The Psychiatric Expert in Probate Proceedings
November 22, 2013
In probate proceedings involving the issue of testamentary capacity, parties frequently present testimony at trial from an expert psychiatrist. It is often the case that that psychiatrist never saw or treated the testator, and develops his or her expert opinion solely by reviewing various documents, including the testator’s medical records.
This expert psychiatric testimony is admissible, but courts have routinely and consistently held that it is afforded very little weight, if any, and is unreliable. This appears to be an “equal-opportunity” standard. In other words, this type of testimony is given little weight regardless of which party relies on it. For example, in Matter of Swain, 125 AD2d 574 (2d Dept 1986), the objectant’s expert psychiatrist testified that based solely on an examination of the medical records, which notably did not include the month when the will was executed, the testator was so impaired by a stroke that she could not have known the nature and extent of her assets or the natural objects of her bounty. The jury returned a verdict denying the will to probate on the grounds, inter alia, that the testator lacked testamentary capacity. The Second Department reversed, finding that the psychiatrist’s testimony was purely speculative, contradicted by the testimony of the testator’s treating physician, and was entitled to no weight. Thus, it concluded that the objectant failed to rebut evidence that the testator possessed testamentary capacity.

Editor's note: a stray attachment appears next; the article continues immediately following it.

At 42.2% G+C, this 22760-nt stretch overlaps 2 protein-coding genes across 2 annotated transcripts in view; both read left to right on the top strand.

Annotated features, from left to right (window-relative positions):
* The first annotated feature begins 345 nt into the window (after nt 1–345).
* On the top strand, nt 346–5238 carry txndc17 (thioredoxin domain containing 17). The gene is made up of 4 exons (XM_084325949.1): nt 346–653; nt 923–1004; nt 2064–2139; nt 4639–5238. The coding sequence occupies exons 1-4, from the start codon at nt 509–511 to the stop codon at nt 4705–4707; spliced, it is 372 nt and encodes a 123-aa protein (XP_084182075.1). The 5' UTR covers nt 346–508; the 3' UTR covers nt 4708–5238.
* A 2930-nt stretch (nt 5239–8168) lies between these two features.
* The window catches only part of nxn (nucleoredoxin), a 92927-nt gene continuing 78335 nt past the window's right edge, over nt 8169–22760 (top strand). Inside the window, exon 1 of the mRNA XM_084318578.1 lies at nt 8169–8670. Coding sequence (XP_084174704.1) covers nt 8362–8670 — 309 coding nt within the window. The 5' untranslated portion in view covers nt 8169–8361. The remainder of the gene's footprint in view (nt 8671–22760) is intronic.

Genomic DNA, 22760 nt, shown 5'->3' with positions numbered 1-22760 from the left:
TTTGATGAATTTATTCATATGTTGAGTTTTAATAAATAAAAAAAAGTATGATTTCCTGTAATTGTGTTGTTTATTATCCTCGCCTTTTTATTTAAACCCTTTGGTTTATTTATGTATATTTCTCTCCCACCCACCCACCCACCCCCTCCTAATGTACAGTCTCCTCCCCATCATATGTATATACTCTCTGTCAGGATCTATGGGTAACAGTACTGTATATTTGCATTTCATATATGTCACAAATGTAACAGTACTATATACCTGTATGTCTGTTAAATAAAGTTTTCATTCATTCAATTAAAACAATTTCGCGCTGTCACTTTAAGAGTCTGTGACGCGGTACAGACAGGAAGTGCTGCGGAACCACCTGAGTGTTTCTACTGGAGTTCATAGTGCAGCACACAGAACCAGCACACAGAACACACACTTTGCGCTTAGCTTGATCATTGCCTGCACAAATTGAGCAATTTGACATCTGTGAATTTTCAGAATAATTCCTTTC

In Matter of Slade, 106 AD2d 914 (4th Dept 1984), however, the proponent of the will relied on a psychiatrist’s testimony that the testator possessed testamentary capacity. That witness had never examined the testator, nor discussed her condition with any treating physicians. He simply reviewed her medical records. At the close of the proponent’s case, the objectant’s moved for a directed verdict pursuant to CPLR § 4404, which the court granted on the issue of lack of testamentary capacity, because the proponent failed to meet his burden. Affirming that decision, the Fourth Department stated that “such testimony is the weakest and most unreliable kind of evidence,” and noted that it contradicted the facts—which must prevail.